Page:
Questions and Answers
For more questions and answers, please see a similar page that I put up for my trip to Thailand in the winter of 2005. I'll try not to repeat myself, so see that page for travel basics. Questions and answers about climbing are held here.
- Where did you go?. I flew into Bangkok and spent a couple of days kicking around there and climbing near Lopburi. I then flew down to Krabi in the south and made my way to Tonsai for a week of climbing. From there I bused and boated to Ko Libong, an island in the Andaman ocean south of Krabi and nearest the town of Trang. I then made my way back to Bangkok via Nakhon Si Thammarat.
- How long were you there? From December 10, 2006 to December 29, 2006. By my count, this is 20 days.
- How did you get there? I flew from SeaTac to Bangkok via Taipei on EVA Air. From leaving my apartment to getting into my hotel in Bangkok took about 27 hours. I found EVA Air to be quite comfortable and would happily fly them again. My flight had the added benefit of arriving around 11 am in Bangkok, rather than the more traditional hour of 2 am.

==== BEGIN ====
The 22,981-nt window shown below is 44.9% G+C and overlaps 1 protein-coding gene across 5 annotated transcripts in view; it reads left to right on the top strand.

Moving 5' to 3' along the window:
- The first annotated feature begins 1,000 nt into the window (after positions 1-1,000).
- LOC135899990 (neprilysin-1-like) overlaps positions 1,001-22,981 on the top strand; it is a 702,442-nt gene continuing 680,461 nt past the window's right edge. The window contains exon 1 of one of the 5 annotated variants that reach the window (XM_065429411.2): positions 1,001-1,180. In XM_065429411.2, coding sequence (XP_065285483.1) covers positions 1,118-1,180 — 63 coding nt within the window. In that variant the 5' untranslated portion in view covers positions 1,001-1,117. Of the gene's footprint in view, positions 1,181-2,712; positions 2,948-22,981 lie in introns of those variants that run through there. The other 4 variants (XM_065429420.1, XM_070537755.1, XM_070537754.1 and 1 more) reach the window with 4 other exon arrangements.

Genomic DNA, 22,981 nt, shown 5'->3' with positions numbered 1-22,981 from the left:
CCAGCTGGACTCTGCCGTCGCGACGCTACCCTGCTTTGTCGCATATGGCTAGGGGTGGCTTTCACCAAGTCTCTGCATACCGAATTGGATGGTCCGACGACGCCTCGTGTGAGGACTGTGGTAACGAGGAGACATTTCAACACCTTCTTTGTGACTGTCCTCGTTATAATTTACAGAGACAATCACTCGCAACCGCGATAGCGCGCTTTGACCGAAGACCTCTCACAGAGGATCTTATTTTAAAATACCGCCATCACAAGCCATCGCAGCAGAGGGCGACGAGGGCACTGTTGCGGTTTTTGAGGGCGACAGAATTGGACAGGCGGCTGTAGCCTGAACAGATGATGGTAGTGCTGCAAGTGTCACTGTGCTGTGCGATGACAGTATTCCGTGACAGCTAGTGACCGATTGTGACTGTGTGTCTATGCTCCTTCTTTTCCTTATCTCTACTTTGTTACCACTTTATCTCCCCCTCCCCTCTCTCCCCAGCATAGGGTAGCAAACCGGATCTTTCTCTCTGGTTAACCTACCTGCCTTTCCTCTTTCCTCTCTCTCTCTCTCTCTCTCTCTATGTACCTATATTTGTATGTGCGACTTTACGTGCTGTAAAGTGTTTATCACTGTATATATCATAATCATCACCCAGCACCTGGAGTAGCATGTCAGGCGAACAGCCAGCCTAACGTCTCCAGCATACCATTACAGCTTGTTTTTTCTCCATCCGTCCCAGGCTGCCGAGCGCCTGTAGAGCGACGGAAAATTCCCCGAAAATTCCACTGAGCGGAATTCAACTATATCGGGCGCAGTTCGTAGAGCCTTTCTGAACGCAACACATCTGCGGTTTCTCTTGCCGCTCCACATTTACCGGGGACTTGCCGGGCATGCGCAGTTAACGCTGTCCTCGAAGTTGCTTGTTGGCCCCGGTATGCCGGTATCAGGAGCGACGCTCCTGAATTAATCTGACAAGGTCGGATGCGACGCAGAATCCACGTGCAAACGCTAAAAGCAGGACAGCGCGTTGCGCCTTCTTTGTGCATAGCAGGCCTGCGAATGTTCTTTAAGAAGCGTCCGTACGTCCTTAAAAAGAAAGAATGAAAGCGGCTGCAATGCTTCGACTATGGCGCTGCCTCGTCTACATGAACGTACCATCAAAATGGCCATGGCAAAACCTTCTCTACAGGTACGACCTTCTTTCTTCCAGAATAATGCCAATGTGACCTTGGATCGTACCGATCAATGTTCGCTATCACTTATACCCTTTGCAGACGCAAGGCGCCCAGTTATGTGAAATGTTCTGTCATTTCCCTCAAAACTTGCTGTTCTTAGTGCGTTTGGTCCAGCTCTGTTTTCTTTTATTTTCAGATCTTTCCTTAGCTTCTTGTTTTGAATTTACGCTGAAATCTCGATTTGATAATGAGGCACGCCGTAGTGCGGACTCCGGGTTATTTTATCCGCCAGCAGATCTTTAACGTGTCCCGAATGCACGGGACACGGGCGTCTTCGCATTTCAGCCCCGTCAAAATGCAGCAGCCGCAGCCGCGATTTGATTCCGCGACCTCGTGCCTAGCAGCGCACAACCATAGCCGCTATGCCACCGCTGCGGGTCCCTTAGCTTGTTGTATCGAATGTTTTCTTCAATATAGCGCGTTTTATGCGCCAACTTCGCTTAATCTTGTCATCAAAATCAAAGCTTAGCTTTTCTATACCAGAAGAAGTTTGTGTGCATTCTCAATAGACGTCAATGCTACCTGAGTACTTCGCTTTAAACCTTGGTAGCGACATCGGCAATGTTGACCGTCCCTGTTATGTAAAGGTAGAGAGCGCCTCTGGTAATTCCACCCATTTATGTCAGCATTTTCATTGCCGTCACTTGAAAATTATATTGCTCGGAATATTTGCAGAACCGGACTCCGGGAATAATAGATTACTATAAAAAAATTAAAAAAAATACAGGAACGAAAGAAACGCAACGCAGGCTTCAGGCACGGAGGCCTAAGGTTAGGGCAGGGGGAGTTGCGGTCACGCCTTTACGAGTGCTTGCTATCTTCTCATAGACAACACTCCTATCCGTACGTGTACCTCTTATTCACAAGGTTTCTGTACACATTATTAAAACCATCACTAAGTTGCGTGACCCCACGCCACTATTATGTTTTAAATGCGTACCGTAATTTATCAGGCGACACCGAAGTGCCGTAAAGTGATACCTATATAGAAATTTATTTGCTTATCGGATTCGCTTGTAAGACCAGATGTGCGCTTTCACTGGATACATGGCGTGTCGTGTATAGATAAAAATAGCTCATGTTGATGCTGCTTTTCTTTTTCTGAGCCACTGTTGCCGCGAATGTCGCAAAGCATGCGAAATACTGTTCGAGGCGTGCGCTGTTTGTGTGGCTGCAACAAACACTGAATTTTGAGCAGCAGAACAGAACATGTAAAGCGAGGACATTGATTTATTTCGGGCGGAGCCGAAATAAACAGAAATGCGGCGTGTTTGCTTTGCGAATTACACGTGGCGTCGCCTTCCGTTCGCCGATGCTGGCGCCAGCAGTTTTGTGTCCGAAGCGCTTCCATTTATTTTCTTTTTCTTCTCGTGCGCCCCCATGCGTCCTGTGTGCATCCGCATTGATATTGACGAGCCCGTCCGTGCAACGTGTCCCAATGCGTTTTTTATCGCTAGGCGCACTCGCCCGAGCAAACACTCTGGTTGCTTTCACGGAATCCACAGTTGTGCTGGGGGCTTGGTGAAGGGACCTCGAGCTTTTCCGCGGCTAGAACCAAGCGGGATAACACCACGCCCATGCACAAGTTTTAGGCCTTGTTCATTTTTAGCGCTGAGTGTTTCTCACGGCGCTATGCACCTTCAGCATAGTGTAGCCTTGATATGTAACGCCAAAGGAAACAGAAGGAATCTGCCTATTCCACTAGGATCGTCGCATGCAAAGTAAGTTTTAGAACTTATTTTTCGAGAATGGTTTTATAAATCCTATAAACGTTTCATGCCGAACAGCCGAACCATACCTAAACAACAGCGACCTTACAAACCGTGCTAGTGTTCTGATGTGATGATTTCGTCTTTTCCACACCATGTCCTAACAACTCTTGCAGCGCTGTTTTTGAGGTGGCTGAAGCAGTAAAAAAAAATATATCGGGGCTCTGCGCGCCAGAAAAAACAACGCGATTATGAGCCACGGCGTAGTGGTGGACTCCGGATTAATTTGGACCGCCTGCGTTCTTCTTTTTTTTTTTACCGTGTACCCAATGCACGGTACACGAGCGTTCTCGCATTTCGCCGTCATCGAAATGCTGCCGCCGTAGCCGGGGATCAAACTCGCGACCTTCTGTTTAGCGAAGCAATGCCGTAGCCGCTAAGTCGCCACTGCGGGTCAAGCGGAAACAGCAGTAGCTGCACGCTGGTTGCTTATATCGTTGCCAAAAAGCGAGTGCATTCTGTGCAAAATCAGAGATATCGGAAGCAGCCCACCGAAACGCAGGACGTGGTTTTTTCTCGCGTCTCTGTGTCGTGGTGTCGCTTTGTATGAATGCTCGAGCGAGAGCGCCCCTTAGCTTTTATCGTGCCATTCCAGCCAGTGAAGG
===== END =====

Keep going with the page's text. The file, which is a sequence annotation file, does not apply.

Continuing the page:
- Who did you go with? I went by myself, but spent quite a bit of time with others. My friend Mike lives in Bangkok with his wife, Wallapak, another friend of mine. I spent time climbing with Mike, then met my sister Anna and her friend Brian for a few idyllic days on Ko Libong.
- Do I need to hire a guide for climbing in Thailand? This depends on if you have your own gear with you and how willing you are to lead climb. My friend Mike did all the leading, though by the end I would have been comfortable doing much of it. The main service the guides provide is in hanging ropes and belaying people who don't have partners. If you have a partner, gear, and enough experience to lead, then there isn't a reason to hire a guide. In Tonsai, the climbing is right there, however in other parts of Thailand you'll need to hire someone to drive you out to the crags.
- How do I get to Tonsai/Railey? The easiest, fastest, and most pleasant way is to fly from Bangkok to Krabi. You can book flights electronically, for example on 12Go Airlines. Tickets cost about $40 and the flight takes about 80 minutes. From the airport get a taxi from the ticket stand inside to Ao Nang. This costs about 800 baht and you can't bargin. Nor can you get a taxi from the outside: The drivers will simply send you back inside to buy a ticket. You might be able to walk out to the road and flag a driver down, but this seems more trouble than it is worth. The ride to Ao Nang takes about 30 minutes and the driver will drop you off at the ticket counter for the long tails if you indicate you are going to Tonsai. Buy a long tail ticket and tell the pilot where you're going (i.e, Tonsai, Railey East, etc). A ticket is 80 baht.